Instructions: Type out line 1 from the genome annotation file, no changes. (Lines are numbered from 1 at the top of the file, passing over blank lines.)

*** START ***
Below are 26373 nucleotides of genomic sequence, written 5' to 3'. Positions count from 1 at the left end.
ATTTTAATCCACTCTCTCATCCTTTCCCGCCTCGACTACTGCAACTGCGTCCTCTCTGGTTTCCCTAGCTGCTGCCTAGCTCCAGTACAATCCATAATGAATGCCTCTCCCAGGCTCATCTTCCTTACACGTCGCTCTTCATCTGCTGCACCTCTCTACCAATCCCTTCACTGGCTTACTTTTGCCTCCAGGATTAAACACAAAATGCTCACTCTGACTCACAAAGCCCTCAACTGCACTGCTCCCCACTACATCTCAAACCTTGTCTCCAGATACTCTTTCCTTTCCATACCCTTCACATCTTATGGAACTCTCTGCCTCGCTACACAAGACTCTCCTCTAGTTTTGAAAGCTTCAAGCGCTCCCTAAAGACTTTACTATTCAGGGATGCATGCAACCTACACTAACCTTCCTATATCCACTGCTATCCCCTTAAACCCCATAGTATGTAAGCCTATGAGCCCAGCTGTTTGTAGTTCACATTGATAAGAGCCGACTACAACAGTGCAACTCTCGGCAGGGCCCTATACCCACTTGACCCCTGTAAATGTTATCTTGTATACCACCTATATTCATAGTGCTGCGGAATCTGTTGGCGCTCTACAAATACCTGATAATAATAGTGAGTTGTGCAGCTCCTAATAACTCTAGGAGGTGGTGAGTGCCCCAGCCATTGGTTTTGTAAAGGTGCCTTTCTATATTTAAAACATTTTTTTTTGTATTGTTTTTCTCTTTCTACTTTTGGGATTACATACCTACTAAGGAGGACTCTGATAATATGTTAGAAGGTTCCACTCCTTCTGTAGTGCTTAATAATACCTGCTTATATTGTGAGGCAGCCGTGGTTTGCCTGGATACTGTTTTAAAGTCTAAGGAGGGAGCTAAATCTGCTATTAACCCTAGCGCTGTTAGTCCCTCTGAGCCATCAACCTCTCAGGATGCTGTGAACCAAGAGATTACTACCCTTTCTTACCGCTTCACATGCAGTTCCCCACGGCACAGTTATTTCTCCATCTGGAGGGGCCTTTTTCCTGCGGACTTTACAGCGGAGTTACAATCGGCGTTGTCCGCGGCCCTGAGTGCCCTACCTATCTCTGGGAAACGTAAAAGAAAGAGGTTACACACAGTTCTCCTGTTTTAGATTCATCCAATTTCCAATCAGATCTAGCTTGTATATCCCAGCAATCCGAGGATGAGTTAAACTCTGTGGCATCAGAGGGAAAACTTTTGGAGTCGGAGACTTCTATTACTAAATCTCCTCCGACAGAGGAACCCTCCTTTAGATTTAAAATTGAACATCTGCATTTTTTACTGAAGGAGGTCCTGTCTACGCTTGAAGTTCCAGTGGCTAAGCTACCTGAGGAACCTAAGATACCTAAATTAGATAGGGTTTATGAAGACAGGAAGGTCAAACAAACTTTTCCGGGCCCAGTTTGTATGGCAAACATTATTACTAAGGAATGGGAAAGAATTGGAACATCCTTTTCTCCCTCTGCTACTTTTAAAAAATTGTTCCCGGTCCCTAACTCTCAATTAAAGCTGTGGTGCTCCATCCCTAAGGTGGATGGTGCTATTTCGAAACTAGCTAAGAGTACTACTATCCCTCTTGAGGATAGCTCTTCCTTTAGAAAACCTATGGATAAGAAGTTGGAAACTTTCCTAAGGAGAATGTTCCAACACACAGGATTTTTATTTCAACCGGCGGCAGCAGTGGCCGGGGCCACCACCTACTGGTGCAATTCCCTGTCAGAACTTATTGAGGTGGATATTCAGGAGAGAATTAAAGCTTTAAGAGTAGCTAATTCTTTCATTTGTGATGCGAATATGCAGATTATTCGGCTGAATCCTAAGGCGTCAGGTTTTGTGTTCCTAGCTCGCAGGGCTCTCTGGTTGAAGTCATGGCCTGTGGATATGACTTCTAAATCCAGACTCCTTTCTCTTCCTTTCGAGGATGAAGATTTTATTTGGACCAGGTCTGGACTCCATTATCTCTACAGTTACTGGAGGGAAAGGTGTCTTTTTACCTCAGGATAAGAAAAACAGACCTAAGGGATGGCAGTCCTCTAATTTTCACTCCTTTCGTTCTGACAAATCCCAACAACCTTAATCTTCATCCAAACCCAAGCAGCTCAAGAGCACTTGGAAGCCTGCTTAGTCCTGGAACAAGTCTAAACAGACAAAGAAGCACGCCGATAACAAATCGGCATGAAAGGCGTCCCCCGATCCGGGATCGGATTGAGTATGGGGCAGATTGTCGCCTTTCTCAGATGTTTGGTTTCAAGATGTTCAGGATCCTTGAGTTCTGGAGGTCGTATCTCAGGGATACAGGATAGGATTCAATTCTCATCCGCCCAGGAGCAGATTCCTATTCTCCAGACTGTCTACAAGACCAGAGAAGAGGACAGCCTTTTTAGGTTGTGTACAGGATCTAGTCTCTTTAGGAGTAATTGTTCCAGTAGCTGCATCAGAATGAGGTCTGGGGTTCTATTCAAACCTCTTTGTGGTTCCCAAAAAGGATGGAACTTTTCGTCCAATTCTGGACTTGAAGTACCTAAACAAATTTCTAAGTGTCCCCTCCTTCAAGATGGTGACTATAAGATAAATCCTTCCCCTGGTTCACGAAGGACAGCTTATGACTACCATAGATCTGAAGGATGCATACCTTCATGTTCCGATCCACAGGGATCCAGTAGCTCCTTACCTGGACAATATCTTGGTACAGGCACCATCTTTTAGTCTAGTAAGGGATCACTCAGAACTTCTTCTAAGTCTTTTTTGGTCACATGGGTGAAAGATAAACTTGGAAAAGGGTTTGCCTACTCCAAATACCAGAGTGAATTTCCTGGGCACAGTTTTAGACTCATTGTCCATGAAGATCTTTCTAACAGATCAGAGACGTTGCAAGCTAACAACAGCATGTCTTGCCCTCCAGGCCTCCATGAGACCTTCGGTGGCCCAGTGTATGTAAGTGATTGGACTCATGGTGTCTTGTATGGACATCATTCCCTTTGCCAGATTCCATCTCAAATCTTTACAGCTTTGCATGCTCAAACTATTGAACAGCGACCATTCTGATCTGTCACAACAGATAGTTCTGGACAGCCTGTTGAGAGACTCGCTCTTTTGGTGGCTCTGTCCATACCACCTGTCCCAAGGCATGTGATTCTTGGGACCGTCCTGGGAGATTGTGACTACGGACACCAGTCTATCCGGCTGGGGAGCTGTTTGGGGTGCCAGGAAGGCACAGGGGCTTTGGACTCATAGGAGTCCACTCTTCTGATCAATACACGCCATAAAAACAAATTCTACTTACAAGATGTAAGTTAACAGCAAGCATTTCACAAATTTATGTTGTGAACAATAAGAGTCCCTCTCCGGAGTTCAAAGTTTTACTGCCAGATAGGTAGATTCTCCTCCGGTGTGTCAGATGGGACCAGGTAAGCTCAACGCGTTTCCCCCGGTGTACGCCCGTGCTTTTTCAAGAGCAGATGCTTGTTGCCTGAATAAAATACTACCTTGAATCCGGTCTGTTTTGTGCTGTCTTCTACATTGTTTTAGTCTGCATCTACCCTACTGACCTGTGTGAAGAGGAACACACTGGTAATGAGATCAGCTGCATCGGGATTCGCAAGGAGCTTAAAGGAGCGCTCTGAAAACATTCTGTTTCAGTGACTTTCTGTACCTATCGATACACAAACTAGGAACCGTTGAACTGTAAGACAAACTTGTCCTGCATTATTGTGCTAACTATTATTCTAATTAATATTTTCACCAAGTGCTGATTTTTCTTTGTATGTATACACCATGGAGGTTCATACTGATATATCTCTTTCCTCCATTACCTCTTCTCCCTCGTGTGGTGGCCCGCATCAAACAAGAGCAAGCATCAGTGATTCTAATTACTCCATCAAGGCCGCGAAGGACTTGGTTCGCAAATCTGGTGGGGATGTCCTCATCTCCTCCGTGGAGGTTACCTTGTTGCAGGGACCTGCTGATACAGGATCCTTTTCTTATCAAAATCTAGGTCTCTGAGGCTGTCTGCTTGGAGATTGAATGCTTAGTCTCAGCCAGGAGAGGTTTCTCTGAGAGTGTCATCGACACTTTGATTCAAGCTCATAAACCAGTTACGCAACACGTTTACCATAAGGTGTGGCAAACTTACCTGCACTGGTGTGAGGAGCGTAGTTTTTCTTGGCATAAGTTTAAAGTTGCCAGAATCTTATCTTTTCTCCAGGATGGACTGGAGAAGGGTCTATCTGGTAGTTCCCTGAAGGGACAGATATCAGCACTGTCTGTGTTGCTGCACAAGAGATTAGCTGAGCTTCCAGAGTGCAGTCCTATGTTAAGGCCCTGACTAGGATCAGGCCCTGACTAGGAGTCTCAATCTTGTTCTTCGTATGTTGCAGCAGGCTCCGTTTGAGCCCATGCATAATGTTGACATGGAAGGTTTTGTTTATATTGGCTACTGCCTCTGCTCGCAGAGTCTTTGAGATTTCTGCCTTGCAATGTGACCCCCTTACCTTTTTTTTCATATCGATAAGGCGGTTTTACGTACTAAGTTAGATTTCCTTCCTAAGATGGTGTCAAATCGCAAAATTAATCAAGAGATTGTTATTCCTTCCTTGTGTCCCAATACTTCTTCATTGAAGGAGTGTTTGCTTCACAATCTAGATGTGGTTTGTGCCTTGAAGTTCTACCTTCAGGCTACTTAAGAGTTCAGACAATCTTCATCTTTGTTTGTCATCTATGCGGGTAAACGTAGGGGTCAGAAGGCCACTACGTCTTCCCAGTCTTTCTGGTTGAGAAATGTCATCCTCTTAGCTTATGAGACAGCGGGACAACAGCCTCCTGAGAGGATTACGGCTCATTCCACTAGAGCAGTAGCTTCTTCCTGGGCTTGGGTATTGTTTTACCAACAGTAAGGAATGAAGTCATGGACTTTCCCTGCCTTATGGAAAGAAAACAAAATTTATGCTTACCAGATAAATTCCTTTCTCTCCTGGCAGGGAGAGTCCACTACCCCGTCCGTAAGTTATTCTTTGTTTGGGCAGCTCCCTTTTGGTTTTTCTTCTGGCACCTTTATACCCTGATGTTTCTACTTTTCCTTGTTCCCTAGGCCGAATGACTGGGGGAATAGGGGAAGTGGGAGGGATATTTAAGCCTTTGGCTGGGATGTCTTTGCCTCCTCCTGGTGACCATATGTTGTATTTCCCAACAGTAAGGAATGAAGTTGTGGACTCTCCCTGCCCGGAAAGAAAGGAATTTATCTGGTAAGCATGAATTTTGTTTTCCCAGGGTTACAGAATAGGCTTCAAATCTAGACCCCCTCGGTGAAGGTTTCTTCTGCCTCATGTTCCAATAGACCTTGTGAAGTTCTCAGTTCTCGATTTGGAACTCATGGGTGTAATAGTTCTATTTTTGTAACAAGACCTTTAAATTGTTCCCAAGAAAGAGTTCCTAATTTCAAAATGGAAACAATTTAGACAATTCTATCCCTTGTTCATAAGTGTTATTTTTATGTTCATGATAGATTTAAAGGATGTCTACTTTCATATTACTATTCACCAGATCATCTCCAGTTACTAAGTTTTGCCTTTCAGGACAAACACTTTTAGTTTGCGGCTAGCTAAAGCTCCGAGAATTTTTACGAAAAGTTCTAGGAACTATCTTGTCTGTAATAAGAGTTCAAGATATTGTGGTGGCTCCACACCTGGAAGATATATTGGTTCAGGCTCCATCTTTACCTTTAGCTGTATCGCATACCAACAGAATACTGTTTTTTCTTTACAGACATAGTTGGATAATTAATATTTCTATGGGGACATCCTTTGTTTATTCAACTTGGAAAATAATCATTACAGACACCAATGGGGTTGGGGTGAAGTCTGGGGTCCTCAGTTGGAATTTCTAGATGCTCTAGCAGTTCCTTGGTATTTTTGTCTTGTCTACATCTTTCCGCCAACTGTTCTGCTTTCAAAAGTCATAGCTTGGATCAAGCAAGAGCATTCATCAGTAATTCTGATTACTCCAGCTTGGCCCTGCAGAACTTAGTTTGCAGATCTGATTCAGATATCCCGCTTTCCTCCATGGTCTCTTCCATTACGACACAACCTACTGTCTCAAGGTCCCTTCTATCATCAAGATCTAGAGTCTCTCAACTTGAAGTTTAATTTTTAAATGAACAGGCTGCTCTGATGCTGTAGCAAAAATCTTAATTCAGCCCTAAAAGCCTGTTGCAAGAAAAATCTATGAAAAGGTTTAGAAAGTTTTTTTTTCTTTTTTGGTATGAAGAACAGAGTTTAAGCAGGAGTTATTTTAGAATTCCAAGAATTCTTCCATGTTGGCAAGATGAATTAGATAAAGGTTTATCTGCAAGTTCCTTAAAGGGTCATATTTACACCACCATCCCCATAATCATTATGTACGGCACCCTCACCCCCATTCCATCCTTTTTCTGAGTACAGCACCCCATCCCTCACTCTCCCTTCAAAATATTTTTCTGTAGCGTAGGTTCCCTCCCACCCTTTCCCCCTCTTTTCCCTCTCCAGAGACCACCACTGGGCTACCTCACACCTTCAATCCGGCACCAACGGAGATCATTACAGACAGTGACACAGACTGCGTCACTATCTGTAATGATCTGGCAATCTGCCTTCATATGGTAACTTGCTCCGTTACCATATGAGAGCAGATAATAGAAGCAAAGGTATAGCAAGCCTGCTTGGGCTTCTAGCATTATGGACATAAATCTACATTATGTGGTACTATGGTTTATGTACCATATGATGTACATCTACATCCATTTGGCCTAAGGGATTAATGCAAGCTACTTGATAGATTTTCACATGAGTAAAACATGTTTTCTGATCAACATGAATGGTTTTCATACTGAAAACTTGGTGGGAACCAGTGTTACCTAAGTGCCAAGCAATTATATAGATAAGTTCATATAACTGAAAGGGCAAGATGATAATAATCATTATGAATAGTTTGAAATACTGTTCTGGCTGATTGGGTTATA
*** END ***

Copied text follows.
Below are 26373 nucleotides of genomic sequence, written 5' to 3'. Positions count from 1 at the left end.